Using Fertilizer To Improve Your Garden Soil

By: Susan Sportman


Everyone must eat to live. Without a regular source of starch, protein and other nutrients we would all very rapidly die. Flowers have a different arrangement. They make use of carbon, hydrogen and oxygen from the air and also the soil water so as to produce their own starch and sugars. All they want from the soil is a quantity of simple chemicals that they then use to create all the amino acids, proteins, vitamins and enzymes et cetera.

All soils possess a stock of these vital chemicals normally known as plant nutrients, they come from the mineral part of the dirt (sand, clay, etc) as well as from the humus it contains (fallen leaves, dead roots, etc). When the soil is cultivated and garden plants grow in it, the balance is sometimes upset. Essential elements in the dirt are diminished more rapidly than they can be replaced by natural processes.

Probably the most serious loss includes three key elements - nitrogen, phosphorus and potassium. These are known as the key plant nutrients, and are required in large quantities if the plants are to grow as expected. This means that these key plant nutrients must be replaced on a regular basis. A percentage will be supplied if organic dressings like compost or manure are applied, but we have to rely on fertilizers as the main source of supply. A fertilizer is a material which offers appreciable amounts of a number of the key plant nutrients without adding significantly to the humus content of our soil.

A bewildering number of fertilizers are available in garden centres these days - organic and inorganic, straight and compound, liquid and solid. The decision is all yours. Do bear in mind, however, there is certainly no 'good' and 'bad' fertilizers, they all have a job to do and the correct selection depends on the plant, dirt type, area concerned, the time of year and so on. The golden rule is to feed plants on a regular basis, but no greater than what the package recommends. In case you are undecided whether to feed or not, then let ones self be guided by the vigour of your plants. Fertilizer test kits are available, but the interpretation of the results can be difficult for your everyday gardener.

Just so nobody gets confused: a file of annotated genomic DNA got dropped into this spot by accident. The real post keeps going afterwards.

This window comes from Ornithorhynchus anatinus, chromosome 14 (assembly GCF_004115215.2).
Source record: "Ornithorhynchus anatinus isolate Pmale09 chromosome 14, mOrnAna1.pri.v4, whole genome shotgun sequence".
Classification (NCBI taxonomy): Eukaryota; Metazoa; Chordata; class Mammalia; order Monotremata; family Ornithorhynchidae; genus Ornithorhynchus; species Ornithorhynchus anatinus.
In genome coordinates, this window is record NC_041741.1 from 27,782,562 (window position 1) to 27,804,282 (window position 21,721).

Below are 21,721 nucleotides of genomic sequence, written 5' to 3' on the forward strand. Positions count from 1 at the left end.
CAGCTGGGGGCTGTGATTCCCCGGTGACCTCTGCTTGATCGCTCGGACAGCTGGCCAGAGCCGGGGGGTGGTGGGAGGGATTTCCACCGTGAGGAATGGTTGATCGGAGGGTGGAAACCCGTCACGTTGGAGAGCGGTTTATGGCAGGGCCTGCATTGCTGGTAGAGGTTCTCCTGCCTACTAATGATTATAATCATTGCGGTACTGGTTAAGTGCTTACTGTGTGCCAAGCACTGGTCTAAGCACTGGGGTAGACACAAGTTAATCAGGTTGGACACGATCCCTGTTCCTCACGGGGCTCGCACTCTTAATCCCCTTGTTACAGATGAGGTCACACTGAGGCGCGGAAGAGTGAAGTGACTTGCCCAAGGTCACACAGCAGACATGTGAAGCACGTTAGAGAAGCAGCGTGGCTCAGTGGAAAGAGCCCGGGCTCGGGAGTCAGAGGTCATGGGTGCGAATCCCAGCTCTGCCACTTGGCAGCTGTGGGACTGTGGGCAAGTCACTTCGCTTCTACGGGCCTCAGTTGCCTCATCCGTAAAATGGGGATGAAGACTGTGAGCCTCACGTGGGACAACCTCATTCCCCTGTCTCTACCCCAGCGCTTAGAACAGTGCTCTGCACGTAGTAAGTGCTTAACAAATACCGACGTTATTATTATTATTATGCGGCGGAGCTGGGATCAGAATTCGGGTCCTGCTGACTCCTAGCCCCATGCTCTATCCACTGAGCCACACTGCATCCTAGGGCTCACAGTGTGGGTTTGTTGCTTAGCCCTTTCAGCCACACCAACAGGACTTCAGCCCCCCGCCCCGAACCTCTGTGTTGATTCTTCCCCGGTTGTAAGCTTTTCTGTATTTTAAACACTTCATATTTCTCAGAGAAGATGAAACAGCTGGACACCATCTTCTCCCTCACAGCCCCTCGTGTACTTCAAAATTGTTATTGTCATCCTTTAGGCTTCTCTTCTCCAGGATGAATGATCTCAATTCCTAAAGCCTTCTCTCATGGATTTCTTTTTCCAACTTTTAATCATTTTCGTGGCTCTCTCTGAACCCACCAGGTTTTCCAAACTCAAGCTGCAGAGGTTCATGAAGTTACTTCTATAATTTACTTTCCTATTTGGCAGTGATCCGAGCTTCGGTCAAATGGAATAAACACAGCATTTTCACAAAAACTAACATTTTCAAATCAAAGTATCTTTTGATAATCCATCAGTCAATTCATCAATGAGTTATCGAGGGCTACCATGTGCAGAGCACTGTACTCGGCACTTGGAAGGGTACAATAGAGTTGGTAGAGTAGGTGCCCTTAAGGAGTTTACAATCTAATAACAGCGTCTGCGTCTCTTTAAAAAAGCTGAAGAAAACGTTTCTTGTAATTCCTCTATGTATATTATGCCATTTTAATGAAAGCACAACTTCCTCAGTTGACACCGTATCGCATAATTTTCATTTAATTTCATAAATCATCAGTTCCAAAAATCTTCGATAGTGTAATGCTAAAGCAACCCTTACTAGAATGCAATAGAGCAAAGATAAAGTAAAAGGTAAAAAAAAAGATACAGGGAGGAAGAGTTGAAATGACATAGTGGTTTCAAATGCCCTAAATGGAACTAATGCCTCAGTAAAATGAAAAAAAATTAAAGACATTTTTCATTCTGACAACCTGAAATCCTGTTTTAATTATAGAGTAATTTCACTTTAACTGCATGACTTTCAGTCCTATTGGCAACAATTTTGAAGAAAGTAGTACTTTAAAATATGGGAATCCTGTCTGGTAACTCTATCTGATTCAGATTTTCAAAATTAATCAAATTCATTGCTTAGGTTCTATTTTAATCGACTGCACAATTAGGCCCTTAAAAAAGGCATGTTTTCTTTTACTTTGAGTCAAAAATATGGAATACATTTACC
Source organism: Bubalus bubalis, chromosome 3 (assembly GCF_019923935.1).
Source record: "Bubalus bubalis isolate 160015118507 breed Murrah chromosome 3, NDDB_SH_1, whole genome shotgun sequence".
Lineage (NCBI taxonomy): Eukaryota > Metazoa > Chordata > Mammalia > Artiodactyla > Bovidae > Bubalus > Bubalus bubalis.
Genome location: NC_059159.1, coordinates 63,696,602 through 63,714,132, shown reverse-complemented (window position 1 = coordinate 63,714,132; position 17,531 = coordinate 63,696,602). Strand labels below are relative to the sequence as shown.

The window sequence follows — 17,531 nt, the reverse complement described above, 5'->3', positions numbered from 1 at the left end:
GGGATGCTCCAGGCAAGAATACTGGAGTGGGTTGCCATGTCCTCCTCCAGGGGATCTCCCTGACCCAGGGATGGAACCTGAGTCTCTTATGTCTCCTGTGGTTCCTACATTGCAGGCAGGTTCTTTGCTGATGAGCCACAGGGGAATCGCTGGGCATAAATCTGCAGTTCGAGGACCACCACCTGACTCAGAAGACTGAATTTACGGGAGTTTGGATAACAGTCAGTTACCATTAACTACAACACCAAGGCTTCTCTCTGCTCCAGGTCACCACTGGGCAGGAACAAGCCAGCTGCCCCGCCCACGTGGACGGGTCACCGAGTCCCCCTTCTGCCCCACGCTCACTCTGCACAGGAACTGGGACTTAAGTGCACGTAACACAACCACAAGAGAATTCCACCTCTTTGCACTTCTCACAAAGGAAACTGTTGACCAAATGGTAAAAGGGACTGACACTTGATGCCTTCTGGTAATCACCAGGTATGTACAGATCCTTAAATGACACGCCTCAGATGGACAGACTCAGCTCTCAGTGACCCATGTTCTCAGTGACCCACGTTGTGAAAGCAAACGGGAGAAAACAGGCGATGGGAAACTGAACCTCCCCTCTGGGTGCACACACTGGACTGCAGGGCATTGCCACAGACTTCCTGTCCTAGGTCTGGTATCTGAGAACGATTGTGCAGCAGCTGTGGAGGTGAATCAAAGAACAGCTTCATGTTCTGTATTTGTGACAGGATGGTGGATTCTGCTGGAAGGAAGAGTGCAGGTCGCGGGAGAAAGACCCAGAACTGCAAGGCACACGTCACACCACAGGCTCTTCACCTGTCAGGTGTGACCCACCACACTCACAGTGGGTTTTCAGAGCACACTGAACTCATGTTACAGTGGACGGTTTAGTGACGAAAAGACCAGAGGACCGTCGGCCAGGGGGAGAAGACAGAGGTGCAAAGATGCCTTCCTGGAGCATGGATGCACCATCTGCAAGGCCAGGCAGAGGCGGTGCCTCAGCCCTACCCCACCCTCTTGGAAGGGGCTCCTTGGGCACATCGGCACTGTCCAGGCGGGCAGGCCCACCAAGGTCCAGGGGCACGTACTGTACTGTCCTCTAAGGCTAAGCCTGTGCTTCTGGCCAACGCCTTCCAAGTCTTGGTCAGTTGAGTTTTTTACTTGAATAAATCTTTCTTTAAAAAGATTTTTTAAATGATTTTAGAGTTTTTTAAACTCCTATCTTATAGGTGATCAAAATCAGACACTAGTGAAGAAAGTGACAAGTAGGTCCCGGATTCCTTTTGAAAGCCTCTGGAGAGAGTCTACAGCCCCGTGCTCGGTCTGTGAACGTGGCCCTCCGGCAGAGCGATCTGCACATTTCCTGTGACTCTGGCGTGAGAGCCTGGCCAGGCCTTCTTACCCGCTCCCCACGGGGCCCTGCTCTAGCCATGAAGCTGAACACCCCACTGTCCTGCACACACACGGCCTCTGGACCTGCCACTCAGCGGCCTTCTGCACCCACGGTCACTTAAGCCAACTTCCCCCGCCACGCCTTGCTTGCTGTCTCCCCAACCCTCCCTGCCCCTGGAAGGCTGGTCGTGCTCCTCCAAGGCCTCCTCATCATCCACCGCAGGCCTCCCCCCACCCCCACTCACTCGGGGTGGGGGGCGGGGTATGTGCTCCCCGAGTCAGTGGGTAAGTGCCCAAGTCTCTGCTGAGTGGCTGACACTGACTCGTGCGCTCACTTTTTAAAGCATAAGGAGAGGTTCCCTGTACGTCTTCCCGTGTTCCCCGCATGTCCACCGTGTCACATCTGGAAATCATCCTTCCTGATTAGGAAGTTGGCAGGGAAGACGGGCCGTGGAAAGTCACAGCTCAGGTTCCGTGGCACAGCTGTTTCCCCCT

By law the maker of a product which is described as 'fertilizer' must declare the nitrogen, phosphates and potash content on the package. The content of most other nutrients must also be declared when they are added to the product.

The meaning of the words and figures on the package:
N = Total Nitrogen
P2O5 = Total phosphates
P2O5 soluble in water = Phosphates which are immediately available
P2O5 soluble in neutral ammonium citrate and in water = Phosphates which are immediately or very quickly available
P2O5 soluble only in mineral acids = Phosphates which are available slowly
K2O = Total

As an example: You buy a bag of fertilizer, on the front it should have three numbers on show, in this example let's say, 3:6:9 typically in red. What does this mean; number 3 refers the nitrogen content, so this fertilizer contains 3.0% N (nitrogen). The number 6 refers to phosphorus content, so this fertilizer has 6.0% P2O5 (phosphates or phosphoric acid). The number 9 refers to potassium content, so this fertilizer contains 9.0% K2O (potash).

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An extraordinary quantity of my time is spent in my garden, but as I am getting older and things are becoming harder to do, I have decided to make use of a company called Home Repair. So far they have given me all the help and advice that I have asked for. I still do a bit of pottering around my own garden.

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